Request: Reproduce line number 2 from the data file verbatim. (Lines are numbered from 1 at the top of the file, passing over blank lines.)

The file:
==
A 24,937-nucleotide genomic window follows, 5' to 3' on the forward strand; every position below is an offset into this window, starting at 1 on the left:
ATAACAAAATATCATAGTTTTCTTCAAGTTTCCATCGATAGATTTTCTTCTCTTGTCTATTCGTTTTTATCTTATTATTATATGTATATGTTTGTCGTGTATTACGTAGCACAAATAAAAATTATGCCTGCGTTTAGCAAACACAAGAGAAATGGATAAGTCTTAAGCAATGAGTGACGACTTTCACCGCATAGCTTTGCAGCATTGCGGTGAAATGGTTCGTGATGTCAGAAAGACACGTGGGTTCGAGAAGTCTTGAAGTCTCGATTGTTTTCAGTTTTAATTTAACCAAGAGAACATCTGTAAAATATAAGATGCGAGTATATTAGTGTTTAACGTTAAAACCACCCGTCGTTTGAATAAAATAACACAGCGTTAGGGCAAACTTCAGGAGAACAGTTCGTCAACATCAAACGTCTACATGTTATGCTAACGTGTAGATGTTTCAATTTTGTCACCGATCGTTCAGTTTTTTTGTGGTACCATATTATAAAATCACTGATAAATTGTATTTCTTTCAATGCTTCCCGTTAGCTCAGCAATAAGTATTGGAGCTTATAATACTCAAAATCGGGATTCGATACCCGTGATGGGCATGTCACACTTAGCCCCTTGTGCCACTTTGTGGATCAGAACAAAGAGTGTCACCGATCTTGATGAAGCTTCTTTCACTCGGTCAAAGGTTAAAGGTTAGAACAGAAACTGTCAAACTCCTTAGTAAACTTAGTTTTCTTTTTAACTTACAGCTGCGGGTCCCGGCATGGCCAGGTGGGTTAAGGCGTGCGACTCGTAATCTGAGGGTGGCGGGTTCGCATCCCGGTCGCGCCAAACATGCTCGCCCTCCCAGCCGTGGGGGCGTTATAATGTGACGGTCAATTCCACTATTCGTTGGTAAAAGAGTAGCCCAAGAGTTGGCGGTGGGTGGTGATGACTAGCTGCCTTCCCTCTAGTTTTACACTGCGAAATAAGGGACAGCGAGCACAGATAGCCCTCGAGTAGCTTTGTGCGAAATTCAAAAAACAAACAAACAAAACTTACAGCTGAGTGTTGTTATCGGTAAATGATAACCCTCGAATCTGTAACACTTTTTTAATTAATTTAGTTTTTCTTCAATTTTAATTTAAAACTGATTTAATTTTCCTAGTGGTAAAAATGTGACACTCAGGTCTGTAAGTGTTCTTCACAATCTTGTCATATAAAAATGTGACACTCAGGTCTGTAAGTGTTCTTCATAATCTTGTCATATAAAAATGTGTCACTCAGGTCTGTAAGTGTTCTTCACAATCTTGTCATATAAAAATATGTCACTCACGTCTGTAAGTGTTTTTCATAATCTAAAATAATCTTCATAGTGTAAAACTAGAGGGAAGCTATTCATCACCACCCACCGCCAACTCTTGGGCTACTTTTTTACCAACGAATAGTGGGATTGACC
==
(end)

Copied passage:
ATAACAAAATATCATAGTTTTCTTCAAGTTTCCATCGATAGATTTTCTTCTCTTGTCTATTCGTTTTTATCTTATTATTATATGTATATGTTTGTCGTGTATTACGTAGCACAAATAAAAATTATGCCTGCGTTTAGCAAACACAAGAGAAATGGATAAGTCTTAAGCAATGAGTGACGACTTTCACCGCATAGCTTTGCAGCATTGCGGTGAAATGGTTCGTGATGTCAGAAAGACACGTGGGTTCGAGAAGTCTTGAAGTCTCGATTGTTTTCAGTTTTAATTTAACCAAGAGAACATCTGTAAAATATAAGATGCGAGTATATTAGTGTTTAACGTTAAAACCACCCGTCGTTTGAATAAAATAACACAGCGTTAGGGCAAACTTCAGGAGAACAGTTCGTCAACATCAAACGTCTACATGTTATGCTAACGTGTAGATGTTTCAATTTTGTCACCGATCGTTCAGTTTTTTTGTGGTACCATATTATAAAATCACTGATAAATTGTATTTCTTTCAATGCTTCCCGTTAGCTCAGCAATAAGTATTGGAGCTTATAATACTCAAAATCGGGATTCGATACCCGTGATGGGCATGTCACACTTAGCCCCTTGTGCCACTTTGTGGATCAGAACAAAGAGTGTCACCGATCTTGATGAAGCTTCTTTCACTCGGTCAAAGGTTAAAGGTTAGAACAGAAACTGTCAAACTCCTTAGTAAACTTAGTTTTCTTTTTAACTTACAGCTGCGGGTCCCGGCATGGCCAGGTGGGTTAAGGCGTGCGACTCGTAATCTGAGGGTGGCGGGTTCGCATCCCGGTCGCGCCAAACATGCTCGCCCTCCCAGCCGTGGGGGCGTTATAATGTGACGGTCAATTCCACTATTCGTTGGTAAAAGAGTAGCCCAAGAGTTGGCGGTGGGTGGTGATGACTAGCTGCCTTCCCTCTAGTTTTACACTGCGAAATAAGGGACAGCGAGCACAGATAGCCCTCGAGTAGCTTTGTGCGAAATTCAAAAAACAAACAAACAAAACTTACAGCTGAGTGTTGTTATCGGTAAATGATAACCCTCGAATCTGTAACACTTTTTTAATTAATTTAGTTTTTCTTCAATTTTAATTTAAAACTGATTTAATTTTCCTAGTGGTAAAAATGTGACACTCAGGTCTGTAAGTGTTCTTCACAATCTTGTCATATAAAAATGTGACACTCAGGTCTGTAAGTGTTCTTCATAATCTTGTCATATAAAAATGTGTCACTCAGGTCTGTAAGTGTTCTTCACAATCTTGTCATATAAAAATATGTCACTCACGTCTGTAAGTGTTTTTCATAATCTAAAATAATCTTCATAGTGTAAAACTAGAGGGAAGCTATTCATCACCACCCACCGCCAACTCTTGGGCTACTTTTTTACCAACGAATAGTGGGATTGACC